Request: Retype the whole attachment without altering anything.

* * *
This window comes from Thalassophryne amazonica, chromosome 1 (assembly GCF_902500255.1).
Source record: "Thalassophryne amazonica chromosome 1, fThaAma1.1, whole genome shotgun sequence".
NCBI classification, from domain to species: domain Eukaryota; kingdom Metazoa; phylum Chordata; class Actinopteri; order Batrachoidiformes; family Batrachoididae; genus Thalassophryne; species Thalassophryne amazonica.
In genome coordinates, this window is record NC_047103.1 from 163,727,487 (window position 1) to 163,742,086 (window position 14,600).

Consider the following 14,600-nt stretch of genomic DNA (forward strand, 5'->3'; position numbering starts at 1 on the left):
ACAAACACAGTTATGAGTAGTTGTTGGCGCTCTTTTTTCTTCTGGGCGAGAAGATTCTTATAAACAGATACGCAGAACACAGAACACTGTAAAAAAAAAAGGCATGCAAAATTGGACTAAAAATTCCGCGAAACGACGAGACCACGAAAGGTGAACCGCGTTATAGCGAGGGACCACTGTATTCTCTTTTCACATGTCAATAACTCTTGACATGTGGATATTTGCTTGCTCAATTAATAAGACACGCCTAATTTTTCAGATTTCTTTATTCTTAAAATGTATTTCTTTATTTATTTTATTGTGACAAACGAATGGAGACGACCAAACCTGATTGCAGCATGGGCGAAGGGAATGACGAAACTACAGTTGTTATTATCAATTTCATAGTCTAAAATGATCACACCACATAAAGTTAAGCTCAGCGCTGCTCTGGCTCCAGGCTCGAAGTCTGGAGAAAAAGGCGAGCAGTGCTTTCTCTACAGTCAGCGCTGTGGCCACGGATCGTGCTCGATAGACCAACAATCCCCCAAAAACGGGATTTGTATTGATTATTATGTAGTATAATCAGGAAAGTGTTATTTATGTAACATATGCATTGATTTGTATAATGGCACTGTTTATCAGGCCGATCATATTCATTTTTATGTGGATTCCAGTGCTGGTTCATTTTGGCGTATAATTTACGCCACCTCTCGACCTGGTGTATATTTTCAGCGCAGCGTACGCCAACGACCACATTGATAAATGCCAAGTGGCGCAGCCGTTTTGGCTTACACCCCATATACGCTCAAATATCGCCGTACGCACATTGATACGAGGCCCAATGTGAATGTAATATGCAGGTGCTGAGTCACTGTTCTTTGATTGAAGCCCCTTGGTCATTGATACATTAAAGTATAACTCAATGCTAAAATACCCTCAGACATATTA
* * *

This window comes from Thalassophryne amazonica, chromosome 1 (assembly GCF_902500255.1).
Source record: "Thalassophryne amazonica chromosome 1, fThaAma1.1, whole genome shotgun sequence".
NCBI classification, from domain to species: domain Eukaryota; kingdom Metazoa; phylum Chordata; class Actinopteri; order Batrachoidiformes; family Batrachoididae; genus Thalassophryne; species Thalassophryne amazonica.
In genome coordinates, this window is record NC_047103.1 from 163,727,487 (window position 1) to 163,742,086 (window position 14,600).

Consider the following 14,600-nt stretch of genomic DNA (forward strand, 5'->3'; position numbering starts at 1 on the left):
ACAAACACAGTTATGAGTAGTTGTTGGCGCTCTTTTTTCTTCTGGGCGAGAAGATTCTTATAAACAGATACGCAGAACACAGAACACTGTAAAAAAAAAAGGCATGCAAAATTGGACTAAAAATTCCGCGAAACGACGAGACCACGAAAGGTGAACCGCGTTATAGCGAGGGACCACTGTATTCTCTTTTCACATGTCAATAACTCTTGACATGTGGATATTTGCTTGCTCAATTAATAAGACACGCCTAATTTTTCAGATTTCTTTATTCTTAAAATGTATTTCTTTATTTATTTTATTGTGACAAACGAATGGAGACGACCAAACCTGATTGCAGCATGGGCGAAGGGAATGACGAAACTACAGTTGTTATTATCAATTTCATAGTCTAAAATGATCACACCACATAAAGTTAAGCTCAGCGCTGCTCTGGCTCCAGGCTCGAAGTCTGGAGAAAAAGGCGAGCAGTGCTTTCTCTACAGTCAGCGCTGTGGCCACGGATCGTGCTCGATAGACCAACAATCCCCCAAAAACGGGATTTGTATTGATTATTATGTAGTATAATCAGGAAAGTGTTATTTATGTAACATATGCATTGATTTGTATAATGGCACTGTTTATCAGGCCGATCATATTCATTTTTATGTGGATTCCAGTGCTGGTTCATTTTGGCGTATAATTTACGCCACCTCTCGACCTGGTGTATATTTTCAGCGCAGCGTACGCCAACGACCACATTGATAAATGCCAAGTGGCGCAGCCGTTTTGGCTTACACCCCATATACGCTCAAATATCGCCGTACGCACATTGATACGAGGCCCAATGTGAATGTAATATGCAGGTGCTGAGTCACTGTTCTTTGATTGAAGCCCCTTGGTCATTGATACATTAAAGTATAACTCAATGCTAAAATACCCTCAGACATATTA